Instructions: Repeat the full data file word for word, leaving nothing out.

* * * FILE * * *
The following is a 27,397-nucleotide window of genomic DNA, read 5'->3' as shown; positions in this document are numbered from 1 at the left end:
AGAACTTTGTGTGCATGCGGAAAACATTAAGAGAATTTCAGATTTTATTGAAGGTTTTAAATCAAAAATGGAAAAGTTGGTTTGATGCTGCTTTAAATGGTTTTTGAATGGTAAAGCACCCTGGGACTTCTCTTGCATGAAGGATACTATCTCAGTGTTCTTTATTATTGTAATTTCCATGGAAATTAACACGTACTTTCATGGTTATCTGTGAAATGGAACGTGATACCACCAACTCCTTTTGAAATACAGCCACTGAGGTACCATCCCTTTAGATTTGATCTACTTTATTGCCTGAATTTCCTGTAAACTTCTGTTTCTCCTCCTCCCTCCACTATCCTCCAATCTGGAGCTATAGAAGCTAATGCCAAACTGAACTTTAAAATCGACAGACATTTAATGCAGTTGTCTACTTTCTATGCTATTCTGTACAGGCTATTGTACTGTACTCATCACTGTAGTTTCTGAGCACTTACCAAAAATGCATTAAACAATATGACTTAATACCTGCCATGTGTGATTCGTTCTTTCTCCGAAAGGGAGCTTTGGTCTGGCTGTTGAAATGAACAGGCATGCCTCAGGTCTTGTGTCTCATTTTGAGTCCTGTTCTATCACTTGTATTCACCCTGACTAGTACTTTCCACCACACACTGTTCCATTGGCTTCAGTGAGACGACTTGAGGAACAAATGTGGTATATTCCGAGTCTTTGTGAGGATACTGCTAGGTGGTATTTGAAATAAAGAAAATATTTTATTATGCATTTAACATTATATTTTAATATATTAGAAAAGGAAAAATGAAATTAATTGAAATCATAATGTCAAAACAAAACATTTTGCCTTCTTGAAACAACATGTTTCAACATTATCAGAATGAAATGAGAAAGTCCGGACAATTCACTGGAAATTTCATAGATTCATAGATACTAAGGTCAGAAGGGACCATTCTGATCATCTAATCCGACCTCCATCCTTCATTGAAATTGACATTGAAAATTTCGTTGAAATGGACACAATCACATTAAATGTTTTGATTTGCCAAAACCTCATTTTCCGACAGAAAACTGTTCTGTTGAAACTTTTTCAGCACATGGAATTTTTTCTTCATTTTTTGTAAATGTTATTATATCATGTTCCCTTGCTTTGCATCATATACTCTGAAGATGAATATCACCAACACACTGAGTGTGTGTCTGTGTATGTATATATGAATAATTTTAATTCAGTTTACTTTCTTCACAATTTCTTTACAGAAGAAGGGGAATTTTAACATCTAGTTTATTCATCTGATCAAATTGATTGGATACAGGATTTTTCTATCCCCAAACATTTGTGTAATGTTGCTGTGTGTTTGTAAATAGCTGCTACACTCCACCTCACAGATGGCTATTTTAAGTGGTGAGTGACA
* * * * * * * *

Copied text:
The following is a 27,397-nucleotide window of genomic DNA, read 5'->3' as shown; positions in this document are numbered from 1 at the left end:
AGAACTTTGTGTGCATGCGGAAAACATTAAGAGAATTTCAGATTTTATTGAAGGTTTTAAATCAAAAATGGAAAAGTTGGTTTGATGCTGCTTTAAATGGTTTTTGAATGGTAAAGCACCCTGGGACTTCTCTTGCATGAAGGATACTATCTCAGTGTTCTTTATTATTGTAATTTCCATGGAAATTAACACGTACTTTCATGGTTATCTGTGAAATGGAACGTGATACCACCAACTCCTTTTGAAATACAGCCACTGAGGTACCATCCCTTTAGATTTGATCTACTTTATTGCCTGAATTTCCTGTAAACTTCTGTTTCTCCTCCTCCCTCCACTATCCTCCAATCTGGAGCTATAGAAGCTAATGCCAAACTGAACTTTAAAATCGACAGACATTTAATGCAGTTGTCTACTTTCTATGCTATTCTGTACAGGCTATTGTACTGTACTCATCACTGTAGTTTCTGAGCACTTACCAAAAATGCATTAAACAATATGACTTAATACCTGCCATGTGTGATTCGTTCTTTCTCCGAAAGGGAGCTTTGGTCTGGCTGTTGAAATGAACAGGCATGCCTCAGGTCTTGTGTCTCATTTTGAGTCCTGTTCTATCACTTGTATTCACCCTGACTAGTACTTTCCACCACACACTGTTCCATTGGCTTCAGTGAGACGACTTGAGGAACAAATGTGGTATATTCCGAGTCTTTGTGAGGATACTGCTAGGTGGTATTTGAAATAAAGAAAATATTTTATTATGCATTTAACATTATATTTTAATATATTAGAAAAGGAAAAATGAAATTAATTGAAATCATAATGTCAAAACAAAACATTTTGCCTTCTTGAAACAACATGTTTCAACATTATCAGAATGAAATGAGAAAGTCCGGACAATTCACTGGAAATTTCATAGATTCATAGATACTAAGGTCAGAAGGGACCATTCTGATCATCTAATCCGACCTCCATCCTTCATTGAAATTGACATTGAAAATTTCGTTGAAATGGACACAATCACATTAAATGTTTTGATTTGCCAAAACCTCATTTTCCGACAGAAAACTGTTCTGTTGAAACTTTTTCAGCACATGGAATTTTTTCTTCATTTTTTGTAAATGTTATTATATCATGTTCCCTTGCTTTGCATCATATACTCTGAAGATGAATATCACCAACACACTGAGTGTGTGTCTGTGTATGTATATATGAATAATTTTAATTCAGTTTACTTTCTTCACAATTTCTTTACAGAAGAAGGGGAATTTTAACATCTAGTTTATTCATCTGATCAAATTGATTGGATACAGGATTTTTCTATCCCCAAACATTTGTGTAATGTTGCTGTGTGTTTGTAAATAGCTGCTACACTCCACCTCACAGATGGCTATTTTAAGTGGTGAGTGACA